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Why is electron concentration zero at collector side of the base in BJT transistor? And if electron concentration decreases with distance and becomes zero at the end base region how can it produce considerable amount of collector current?

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    \$\begingroup\$ with charges injected from the base pin into the base region, the emitter emits opposite-polarity charges with purpose of annihilating the base charges. Most miss, and are collected in the collector region. Now about that zero-electron concentration......is this for NPN or PNP? \$\endgroup\$ – analogsystemsrf Aug 23 at 2:36
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First, in normal operation, the base-collector junction is reverse-biased. This causes free carriers (electrons or holes, depending on NPN or PNP respectively) to migrate across the junction, and creates a depletion region around the junction.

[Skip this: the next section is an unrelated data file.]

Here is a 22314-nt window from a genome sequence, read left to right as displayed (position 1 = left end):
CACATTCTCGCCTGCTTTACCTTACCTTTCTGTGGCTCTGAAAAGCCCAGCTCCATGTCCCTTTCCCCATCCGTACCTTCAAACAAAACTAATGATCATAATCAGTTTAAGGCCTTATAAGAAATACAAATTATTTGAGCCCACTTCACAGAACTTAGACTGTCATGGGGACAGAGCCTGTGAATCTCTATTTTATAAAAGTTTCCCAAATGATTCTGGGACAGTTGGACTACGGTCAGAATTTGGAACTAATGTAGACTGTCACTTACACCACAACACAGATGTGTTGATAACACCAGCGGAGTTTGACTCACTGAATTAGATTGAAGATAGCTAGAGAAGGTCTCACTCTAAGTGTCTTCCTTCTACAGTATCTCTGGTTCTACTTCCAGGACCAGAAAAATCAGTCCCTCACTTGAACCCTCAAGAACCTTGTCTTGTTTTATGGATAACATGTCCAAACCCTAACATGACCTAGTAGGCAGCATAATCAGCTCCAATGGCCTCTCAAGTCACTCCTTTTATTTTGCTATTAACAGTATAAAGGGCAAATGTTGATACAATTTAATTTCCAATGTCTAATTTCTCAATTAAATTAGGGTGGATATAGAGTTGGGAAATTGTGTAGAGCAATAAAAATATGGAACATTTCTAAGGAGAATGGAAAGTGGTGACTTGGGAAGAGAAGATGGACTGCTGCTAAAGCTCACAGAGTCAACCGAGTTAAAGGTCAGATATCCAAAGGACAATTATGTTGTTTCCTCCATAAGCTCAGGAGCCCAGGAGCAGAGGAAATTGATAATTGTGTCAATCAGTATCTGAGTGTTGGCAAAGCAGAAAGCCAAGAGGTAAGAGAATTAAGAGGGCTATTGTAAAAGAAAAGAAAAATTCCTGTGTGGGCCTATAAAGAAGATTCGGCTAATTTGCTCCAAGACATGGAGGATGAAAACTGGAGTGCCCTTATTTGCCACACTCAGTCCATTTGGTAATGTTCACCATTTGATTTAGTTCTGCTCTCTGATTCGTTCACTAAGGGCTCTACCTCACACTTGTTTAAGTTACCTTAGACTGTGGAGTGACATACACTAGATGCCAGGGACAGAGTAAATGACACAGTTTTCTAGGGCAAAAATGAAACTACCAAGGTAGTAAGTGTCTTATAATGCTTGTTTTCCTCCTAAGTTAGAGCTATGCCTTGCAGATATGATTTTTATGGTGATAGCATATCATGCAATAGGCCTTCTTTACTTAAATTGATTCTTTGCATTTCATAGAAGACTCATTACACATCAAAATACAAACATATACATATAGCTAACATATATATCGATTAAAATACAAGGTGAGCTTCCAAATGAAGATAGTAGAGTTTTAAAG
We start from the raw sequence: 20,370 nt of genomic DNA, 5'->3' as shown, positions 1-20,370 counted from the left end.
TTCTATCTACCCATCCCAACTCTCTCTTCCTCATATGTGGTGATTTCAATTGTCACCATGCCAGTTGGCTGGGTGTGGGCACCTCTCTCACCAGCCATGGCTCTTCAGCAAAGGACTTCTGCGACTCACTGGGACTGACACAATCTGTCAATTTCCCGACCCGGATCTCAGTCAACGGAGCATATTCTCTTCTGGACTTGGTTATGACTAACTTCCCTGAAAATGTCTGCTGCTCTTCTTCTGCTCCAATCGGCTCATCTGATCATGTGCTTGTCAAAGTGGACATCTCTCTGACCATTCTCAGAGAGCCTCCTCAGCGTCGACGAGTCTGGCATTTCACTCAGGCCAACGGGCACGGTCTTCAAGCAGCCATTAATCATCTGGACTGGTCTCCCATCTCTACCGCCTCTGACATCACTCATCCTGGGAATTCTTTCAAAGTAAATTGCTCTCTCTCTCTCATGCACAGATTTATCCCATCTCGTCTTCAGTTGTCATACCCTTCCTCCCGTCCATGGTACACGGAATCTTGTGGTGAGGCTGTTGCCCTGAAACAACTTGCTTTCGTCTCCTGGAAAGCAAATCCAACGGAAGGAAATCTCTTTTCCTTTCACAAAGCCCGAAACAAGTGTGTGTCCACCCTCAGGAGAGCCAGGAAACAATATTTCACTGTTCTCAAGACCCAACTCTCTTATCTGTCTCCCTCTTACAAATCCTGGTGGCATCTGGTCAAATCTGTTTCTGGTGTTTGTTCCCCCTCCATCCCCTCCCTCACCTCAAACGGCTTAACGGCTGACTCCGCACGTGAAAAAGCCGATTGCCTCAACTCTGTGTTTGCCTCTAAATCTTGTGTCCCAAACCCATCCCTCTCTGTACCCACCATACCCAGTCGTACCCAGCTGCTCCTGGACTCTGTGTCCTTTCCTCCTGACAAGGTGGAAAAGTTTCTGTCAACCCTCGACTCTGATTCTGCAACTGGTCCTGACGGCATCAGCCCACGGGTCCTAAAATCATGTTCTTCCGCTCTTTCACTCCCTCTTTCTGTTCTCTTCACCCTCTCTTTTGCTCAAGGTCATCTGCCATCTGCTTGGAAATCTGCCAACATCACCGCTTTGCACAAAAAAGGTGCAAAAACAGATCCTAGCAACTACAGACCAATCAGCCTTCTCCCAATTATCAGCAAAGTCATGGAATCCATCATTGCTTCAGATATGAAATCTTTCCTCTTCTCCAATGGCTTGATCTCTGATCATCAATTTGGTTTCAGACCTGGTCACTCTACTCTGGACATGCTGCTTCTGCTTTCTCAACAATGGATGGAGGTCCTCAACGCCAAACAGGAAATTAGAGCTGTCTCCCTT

Second, when current carriers are injected from the emitter into the base (by adjusting the base-emitter voltage), those carriers, and the resulting current, have to go somewhere. Some of them, usually around 1-2%, will recombine in the base, giving rise to base current. Most of them will feel the attractive force from the reverse-biased base-collector junction, and flow to the collector, giving rise to collector current.

The recombination in base vs. continue to collector ratio is of course the ratio of collector current to base current, and is a design parameter of the transistor.

The above is SIMPLIFIED, with lots of handwaving.

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